Mentions: CD16 is a low-affinity IgG receptor (FcγRIII) that is expressed primarily on NK cells (23). Cross-linking of CD16 on NK cells has been shown to activate NK cells with regards to enhanced cytokine production and cytolytic activity (24). To further investigate the inhibitory actions of CD81 cross-linking on NK cell functions, we investigated whether CD81 cross-linking also inhibited NK cell activation via CD16 cross-linking. Since the cross-linking of CD81 on T cells results in an enhanced proliferative response and an enhancement in cytokine production after CD3 cross-linking (18–20), NK cells and T cells appear to differ significantly with regards to the consequences of CD81 cross-linking. To verify and further explore this interesting difference, we assessed T cells and NK cells in parallel for the effects of CD81 cross-linking following the cross-linking of CD3 on T cells versus CD16 on NK cells. To address this question, NK cells, TCR-γδ+ T cells, and TCR-αβ+ T cells were exposed to varying combinations of immobilized E2 or anti-CD81 and assessed for IFN-γ production at 18 h of culture. As shown in Fig. 3 A and B the simultaneous cross-linking of CD81 and CD3 resulted in an enhanced production of IFN-γ by TCR-αβ+ and TCR-γδ+ T cells. These results are identical to previously published findings (18–20). In striking contrast, when CD81 was cross-linked along with CD16 cross-linking (Fig. 3 A) or IL-2 stimulation (Fig. 3 B) a significant inhibition of IFN-γ production by NK cells was observed. As seen in Fig. 4 , these differences were not due to potential differences in the stimuli used for activation of NK cells versus T cells since identical results were also observed when both TCR-γδ+ T cells and NK cells were assessed for IFN-γ production after IL-2 stimulation. Cross-linking CD81 on T cells or NK cells with either immobilized E2 or mAb specific for CD81 yielded equivalent results. These results show that instead of providing costimulatory signals, as seen with T cells, CD81 cross-linking on NK cells induces negative regulatory signals that inhibit or downregulate NK cell activation.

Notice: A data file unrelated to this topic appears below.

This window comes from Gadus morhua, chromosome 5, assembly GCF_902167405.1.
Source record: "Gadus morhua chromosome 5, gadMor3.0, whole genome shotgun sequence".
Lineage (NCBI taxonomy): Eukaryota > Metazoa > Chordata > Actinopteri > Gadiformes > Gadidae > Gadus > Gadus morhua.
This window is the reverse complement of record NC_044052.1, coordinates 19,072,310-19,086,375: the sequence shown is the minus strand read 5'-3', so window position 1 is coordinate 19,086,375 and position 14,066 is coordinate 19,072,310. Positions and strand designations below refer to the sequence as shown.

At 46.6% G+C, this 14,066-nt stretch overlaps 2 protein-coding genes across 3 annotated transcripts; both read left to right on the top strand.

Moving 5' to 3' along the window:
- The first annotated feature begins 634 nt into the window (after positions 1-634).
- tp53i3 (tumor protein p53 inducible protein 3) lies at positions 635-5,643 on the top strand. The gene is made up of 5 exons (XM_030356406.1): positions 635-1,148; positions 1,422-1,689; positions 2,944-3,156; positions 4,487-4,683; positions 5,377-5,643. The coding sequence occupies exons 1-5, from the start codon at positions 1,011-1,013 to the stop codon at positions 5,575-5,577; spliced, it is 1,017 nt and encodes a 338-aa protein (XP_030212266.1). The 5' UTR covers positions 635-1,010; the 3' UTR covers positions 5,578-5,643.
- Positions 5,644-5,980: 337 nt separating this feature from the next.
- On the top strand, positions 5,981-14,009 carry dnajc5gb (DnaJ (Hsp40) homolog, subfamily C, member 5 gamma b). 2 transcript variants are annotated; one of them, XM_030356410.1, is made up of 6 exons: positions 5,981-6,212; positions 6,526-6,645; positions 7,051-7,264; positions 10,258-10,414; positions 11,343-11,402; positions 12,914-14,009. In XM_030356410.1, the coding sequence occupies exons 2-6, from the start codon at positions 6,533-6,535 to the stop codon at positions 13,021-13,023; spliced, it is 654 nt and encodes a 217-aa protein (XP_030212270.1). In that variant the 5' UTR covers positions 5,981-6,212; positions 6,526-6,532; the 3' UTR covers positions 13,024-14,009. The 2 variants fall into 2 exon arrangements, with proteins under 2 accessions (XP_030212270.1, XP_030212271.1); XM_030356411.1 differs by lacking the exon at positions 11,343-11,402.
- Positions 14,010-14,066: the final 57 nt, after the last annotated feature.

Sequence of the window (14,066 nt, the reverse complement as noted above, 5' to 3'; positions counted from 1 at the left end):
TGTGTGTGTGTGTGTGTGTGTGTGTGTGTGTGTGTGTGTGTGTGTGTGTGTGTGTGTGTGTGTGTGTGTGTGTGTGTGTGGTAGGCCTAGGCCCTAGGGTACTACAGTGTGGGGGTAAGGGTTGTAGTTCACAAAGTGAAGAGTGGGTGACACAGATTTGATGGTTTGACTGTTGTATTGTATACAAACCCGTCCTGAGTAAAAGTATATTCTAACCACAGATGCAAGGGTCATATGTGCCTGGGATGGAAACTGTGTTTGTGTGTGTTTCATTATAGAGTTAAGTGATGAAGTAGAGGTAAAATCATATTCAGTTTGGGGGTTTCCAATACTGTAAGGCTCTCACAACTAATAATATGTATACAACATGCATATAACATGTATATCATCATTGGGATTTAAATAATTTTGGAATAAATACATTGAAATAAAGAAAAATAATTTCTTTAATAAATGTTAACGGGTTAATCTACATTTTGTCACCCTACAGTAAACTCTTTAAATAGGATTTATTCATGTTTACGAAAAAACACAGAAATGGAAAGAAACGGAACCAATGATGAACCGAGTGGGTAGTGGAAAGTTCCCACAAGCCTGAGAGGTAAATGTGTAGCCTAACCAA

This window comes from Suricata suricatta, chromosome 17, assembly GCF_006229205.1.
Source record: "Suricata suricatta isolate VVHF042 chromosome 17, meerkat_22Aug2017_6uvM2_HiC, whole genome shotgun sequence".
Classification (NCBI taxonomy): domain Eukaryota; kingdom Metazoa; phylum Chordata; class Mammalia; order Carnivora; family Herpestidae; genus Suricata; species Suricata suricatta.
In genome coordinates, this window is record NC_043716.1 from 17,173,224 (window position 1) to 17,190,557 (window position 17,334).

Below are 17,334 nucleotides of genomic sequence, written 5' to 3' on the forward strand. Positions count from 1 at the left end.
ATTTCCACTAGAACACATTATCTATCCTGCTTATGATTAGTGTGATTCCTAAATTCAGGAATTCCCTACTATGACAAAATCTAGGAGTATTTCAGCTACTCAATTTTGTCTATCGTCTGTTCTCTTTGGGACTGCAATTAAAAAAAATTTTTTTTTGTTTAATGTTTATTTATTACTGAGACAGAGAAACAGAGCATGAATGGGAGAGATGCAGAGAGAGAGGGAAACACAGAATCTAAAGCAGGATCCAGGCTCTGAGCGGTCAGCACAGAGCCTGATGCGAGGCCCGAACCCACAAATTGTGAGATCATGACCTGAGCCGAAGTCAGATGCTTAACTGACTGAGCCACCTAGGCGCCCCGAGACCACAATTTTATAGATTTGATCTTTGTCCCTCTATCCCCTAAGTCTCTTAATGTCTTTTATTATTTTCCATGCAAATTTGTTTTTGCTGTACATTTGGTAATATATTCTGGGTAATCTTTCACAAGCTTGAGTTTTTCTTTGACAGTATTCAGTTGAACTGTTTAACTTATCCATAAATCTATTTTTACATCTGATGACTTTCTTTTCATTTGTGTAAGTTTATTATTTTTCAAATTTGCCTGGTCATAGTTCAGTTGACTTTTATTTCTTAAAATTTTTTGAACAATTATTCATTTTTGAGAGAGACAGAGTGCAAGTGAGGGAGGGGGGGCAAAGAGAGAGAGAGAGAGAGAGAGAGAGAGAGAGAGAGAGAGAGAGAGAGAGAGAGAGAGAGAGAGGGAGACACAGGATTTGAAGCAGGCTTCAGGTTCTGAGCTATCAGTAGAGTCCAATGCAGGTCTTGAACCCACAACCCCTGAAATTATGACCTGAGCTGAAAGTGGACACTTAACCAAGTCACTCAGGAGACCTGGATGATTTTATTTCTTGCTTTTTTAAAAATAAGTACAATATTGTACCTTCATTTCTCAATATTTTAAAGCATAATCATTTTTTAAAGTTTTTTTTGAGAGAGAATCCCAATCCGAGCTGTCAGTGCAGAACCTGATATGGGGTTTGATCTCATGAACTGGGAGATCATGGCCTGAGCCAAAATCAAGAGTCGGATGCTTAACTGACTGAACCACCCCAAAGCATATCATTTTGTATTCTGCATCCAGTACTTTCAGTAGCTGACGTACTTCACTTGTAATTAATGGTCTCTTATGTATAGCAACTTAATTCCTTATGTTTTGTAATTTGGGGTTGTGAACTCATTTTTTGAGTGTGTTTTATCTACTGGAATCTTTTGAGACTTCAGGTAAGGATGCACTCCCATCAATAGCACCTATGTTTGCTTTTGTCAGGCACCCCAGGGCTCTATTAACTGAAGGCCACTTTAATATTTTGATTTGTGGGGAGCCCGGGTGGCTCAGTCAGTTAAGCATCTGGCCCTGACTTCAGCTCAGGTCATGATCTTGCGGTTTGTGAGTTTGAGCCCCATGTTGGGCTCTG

Bottom Line: CD81 cross-linking by monoclonal antibody (mAb) specific for CD81 or by immobilized E2 have been shown to result in costimulatory signals for human T cells.These results show that CD81 cross-linking mediates completely different signals in NK cells versus T cells.Importantly, these results suggest that one mechanism whereby HCV can alter host defenses and innate immunity is via the early inhibition of IFN-gamma production by NK cells.

View Article: PubMed Central - PubMed

Affiliation: Department of Microbiology and Immunology, University of Texas Medical Branch, Galveston, TX 77555, USA.

ABSTRACT
Infection with hepatitis C virus (HCV) is a leading cause of chronic liver disease worldwide. Little is known about how this virus is able to persist or whether this persistence might be because of its ability to alter the early innate immune response. The major HCV envelope protein E2 has been shown to bind to CD81. Thus, HCV binding to natural killer (NK) cells could result in the cross-linking of CD81. To explore this possibility, we investigated whether cross-linking CD81 on NK cells could alter NK cell function. CD81 cross-linking by monoclonal antibody (mAb) specific for CD81 or by immobilized E2 have been shown to result in costimulatory signals for human T cells. In this study, we show that CD81 cross-linking via immobilized E2 or mAbs specific for CD81 inhibits not only non major histocompatibility complex-restricted cytotoxicity mediated by NK cells but also interferon (IFN)-gamma production by NK cells after exposure to interleukin (IL)-2, IL-12, IL-15, or CD16 cross-linking. These results show that CD81 cross-linking mediates completely different signals in NK cells versus T cells. Importantly, these results suggest that one mechanism whereby HCV can alter host defenses and innate immunity is via the early inhibition of IFN-gamma production by NK cells.

Show MeSH
Related in: MedlinePlus